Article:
Yeah. I mean, I think, you know, the key here is innovation, right? It's become, it's a word so central to success that it's almost becomes sort of talismanic, right? We think of all of these images of, you know, Nikola Tesla and, you know, Jobs and Waz, and you know, all of this sort of innovation and it is the engine that's powering today's economy. But I think what a lot of people don't understand is that they don't actually know how to not only acquire this talent, it's almost like a checklist like, well, you know, are they black? Are they brown? I mean, they're not actually thinking or hiring for diversity of thought. Ultimately hiring impacts everything you do from an innovation standpoint, from a culture standpoint, from a brand standpoint.

Sunny (18m 5s):

So they're all interconnected. I mean, at Motto, we believe that there's a trifecta, which is leadership, culture and brand. And we have to be thinking of all three of those things almost as if they are one and a lot of companies don't, they leave hiring to HR. They leave firing to HR and they leave brand to the marketing department and leadership at the top never really communicates their vision down throughout the company so that everyone else can actually embody that and understand the flag that they're carrying and the hill that they're marching towards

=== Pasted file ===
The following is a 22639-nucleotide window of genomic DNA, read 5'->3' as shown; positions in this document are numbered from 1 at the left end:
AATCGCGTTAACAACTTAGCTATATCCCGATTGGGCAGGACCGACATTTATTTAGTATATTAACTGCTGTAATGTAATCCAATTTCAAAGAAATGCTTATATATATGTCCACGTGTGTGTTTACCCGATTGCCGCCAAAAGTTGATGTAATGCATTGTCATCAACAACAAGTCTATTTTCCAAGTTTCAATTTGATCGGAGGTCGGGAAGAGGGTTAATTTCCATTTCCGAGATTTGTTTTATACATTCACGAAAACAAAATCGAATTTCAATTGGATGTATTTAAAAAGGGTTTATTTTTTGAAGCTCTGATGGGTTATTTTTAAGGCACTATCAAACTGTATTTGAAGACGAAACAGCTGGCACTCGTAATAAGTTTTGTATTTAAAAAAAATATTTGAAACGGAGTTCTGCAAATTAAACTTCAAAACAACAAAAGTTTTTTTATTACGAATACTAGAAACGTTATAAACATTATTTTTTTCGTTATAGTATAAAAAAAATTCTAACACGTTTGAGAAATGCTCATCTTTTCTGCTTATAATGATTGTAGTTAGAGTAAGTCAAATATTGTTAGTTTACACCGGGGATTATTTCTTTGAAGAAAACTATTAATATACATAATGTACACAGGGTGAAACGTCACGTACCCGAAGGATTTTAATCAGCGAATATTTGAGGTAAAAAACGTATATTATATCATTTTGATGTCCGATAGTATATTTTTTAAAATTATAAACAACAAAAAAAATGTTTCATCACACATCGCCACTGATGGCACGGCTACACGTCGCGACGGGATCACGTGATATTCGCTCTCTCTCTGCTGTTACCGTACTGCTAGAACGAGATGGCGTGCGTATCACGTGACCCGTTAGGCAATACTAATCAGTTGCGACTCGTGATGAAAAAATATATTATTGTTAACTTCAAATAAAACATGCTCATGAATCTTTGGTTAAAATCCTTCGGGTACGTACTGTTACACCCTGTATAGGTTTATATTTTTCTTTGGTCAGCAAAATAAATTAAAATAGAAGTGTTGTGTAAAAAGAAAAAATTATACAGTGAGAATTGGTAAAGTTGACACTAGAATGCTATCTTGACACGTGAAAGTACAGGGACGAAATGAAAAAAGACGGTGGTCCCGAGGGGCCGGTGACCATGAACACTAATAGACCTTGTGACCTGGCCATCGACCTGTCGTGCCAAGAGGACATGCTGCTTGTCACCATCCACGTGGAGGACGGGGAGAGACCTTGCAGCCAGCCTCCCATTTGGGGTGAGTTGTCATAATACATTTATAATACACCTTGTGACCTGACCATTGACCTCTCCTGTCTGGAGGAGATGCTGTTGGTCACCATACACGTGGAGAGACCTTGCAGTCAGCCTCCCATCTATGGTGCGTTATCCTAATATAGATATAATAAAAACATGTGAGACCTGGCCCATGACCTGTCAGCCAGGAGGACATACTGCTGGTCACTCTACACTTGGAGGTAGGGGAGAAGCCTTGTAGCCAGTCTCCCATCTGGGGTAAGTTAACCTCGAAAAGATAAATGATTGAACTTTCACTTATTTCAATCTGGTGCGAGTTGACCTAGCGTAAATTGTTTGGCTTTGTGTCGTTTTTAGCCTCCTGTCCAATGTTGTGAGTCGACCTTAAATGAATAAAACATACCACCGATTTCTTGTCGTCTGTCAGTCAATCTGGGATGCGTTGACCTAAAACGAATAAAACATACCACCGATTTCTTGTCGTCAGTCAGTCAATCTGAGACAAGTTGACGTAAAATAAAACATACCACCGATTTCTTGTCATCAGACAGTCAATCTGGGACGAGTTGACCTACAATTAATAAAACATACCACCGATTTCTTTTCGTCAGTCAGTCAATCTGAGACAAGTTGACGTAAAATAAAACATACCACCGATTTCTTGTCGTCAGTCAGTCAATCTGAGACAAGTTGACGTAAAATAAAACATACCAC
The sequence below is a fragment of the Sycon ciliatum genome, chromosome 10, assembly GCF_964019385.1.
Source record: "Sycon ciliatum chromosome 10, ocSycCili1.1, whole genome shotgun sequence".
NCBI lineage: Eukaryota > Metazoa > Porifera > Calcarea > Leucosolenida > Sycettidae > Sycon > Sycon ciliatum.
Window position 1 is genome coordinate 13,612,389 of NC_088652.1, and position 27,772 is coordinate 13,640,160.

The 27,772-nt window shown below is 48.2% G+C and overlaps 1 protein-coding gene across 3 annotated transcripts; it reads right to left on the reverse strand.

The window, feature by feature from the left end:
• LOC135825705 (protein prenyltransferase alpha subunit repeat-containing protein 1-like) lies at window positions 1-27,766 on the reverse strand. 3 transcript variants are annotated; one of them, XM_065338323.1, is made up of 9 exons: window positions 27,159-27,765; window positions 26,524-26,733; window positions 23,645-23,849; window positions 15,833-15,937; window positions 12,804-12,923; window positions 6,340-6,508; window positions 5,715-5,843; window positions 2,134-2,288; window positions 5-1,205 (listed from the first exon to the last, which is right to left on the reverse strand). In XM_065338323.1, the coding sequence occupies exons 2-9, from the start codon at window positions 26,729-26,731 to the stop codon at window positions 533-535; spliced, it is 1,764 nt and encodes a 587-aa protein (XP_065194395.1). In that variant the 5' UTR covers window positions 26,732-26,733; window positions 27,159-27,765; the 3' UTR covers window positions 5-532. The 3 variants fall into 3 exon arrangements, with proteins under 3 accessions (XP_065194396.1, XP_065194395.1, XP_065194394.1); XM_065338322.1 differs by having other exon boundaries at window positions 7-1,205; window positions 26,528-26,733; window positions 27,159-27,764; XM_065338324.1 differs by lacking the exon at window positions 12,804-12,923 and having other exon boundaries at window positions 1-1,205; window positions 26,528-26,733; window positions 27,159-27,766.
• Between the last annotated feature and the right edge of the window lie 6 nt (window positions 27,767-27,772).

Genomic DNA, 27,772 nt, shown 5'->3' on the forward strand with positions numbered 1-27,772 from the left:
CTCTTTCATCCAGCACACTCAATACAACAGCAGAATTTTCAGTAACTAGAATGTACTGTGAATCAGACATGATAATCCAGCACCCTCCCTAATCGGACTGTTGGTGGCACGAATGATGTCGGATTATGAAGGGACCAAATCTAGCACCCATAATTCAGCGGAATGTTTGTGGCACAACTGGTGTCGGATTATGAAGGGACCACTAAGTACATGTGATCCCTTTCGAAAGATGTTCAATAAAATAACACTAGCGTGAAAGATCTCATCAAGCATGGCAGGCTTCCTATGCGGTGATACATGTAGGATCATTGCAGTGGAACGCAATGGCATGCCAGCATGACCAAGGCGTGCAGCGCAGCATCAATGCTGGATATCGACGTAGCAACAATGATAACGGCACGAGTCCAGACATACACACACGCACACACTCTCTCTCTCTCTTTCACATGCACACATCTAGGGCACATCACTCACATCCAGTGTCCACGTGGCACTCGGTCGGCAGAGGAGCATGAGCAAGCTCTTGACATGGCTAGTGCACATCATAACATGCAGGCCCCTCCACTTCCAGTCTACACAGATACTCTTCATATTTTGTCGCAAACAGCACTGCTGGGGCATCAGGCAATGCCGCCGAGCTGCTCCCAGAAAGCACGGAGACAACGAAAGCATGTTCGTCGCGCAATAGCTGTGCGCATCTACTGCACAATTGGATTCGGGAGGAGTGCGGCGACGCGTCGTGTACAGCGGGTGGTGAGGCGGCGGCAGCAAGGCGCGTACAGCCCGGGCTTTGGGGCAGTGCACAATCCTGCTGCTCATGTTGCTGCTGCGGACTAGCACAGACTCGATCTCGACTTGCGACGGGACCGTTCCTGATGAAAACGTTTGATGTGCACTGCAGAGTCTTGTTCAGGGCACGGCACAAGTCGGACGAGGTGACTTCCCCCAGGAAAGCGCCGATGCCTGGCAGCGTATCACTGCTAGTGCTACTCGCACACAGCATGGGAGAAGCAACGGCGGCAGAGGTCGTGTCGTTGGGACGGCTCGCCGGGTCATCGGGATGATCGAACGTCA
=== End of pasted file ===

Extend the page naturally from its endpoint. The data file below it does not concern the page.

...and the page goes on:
Chad (18m 32s):

You got a white guy at the top, or a whole bunch of white guys at the top. So who in the hell is going to change it. If HR doesn't change it and all your hiring managers are white dudes, who's going to fucking change it.

Sunny (18m 44s):

I think it's like force of pressure happening around, I mean, this conversation's happening. We wrote an article recently for Fast Company that actually went viral. I think something like 6 million eyeballs on it. And it was about companies fire for these same traits when they should be giving bonuses. What I think is happening is people at the top who have long been in these positions where there has not been a creativity or the mindset to change, they're going to be forced to change or either going to innovate or you're going to disappear. And the people below you and around you are going to force you into this conversation, whether you want to have it or not.

Joel (19m 19s):

So I can hear a mass grown by all the recruiters that are listening to the show, thinking, get the Rare Breed. How do we attract the Rare Breed? These folks are just keeping their head above water to fill seats with just people that intake oxygen and can do the job.

Sunny (19m 36s):

And you need that. There's a place for those people. That doesn't mean that every single butt that you fill has to be, or every seat that you fill with a butt has to be a Rare Breed, but you need Rare Breed thinking in your company. There's no other way.